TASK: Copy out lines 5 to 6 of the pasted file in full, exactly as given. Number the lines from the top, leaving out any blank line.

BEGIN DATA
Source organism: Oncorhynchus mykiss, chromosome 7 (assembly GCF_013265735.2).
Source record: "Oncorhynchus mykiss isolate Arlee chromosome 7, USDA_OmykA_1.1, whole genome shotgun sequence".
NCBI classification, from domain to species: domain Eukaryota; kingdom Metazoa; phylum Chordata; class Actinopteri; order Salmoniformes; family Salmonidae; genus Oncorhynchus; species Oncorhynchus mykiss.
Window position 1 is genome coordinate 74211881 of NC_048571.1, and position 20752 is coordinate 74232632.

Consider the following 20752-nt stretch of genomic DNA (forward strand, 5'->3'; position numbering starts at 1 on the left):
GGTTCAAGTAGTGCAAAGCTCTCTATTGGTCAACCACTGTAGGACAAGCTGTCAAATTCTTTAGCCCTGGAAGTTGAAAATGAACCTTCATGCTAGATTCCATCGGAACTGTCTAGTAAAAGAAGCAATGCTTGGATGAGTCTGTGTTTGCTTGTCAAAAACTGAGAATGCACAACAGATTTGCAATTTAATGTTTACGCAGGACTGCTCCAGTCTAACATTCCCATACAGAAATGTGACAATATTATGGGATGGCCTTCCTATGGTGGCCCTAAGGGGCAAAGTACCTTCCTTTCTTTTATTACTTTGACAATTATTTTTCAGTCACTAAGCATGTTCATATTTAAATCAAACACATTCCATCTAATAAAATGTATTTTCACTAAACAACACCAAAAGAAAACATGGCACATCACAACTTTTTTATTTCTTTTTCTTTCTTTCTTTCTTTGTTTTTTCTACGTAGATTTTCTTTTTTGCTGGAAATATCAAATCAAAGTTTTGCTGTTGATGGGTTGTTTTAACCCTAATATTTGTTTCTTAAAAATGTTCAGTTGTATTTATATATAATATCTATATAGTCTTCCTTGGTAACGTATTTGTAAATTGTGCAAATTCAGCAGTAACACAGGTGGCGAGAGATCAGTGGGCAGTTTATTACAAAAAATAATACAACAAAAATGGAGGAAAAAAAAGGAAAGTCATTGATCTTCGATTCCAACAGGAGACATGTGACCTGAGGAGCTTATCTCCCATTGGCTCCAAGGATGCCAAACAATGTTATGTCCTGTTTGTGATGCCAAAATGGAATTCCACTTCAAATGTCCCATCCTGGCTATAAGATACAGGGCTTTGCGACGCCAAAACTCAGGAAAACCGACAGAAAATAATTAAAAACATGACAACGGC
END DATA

Consider the following 20752-nt stretch of genomic DNA (forward strand, 5'->3'; position numbering starts at 1 on the left):
GGTTCAAGTAGTGCAAAGCTCTCTATTGGTCAACCACTGTAGGACAAGCTGTCAAATTCTTTAGCCCTGGAAGTTGAAAATGAACCTTCATGCTAGATTCCATCGGAACTGTCTAGTAAAAGAAGCAATGCTTGGATGAGTCTGTGTTTGCTTGTCAAAAACTGAGAATGCACAACAGATTTGCAATTTAATGTTTACGCAGGACTGCTCCAGTCTAACATTCCCATACAGAAATGTGACAATATTATGGGATGGCCTTCCTATGGTGGCCCTAAGGGGCAAAGTACCTTCCTTTCTTTTATTACTTTGACAATTATTTTTCAGTCACTAAGCATGTTCATATTTAAATCAAACACATTCCATCTAATAAAATGTATTTTCACTAAACAACACCAAAAGAAAACATGGCACATCACAACTTTTTTATTTCTTTTTCTTTCTTTCTTTCTTTGTTTTTTCTACGTAGATTTTCTTTTTTGCTGGAAATATCAAATCAAAGTTTTGCTGTTGATGGGTTGTTTTAACCCTAATATTTGTTTCTTAAAAATGTTCAGTTGTATTTATATATAATATCTATATAGTCTTCCTTGGTAACGTATTTGTAAATTGTGCAAATTCAGCAGTAACACAGGTGGCGAGAGATCAGTGGGCAGTTTATTACAAAAAATAATACAACAAAAATGGAGGAAAAAAAAGGAAAGTCATTGATCTTCGATTCCAACAGGAGACATGTGACCTGAGGAGCTTATCTCCCATTGGCTCCAAGGATGCCAAACAATGTTATGTCCTGTTTGTGATGCCAAAATGGAATTCCACTTCAAATGTCCCATCCTGGCTATAAGATACAGGGCTTTGCGACGCCAAAACTCAGGAAAACCGACAGAAAATAATTAAAAACATGACAACGGC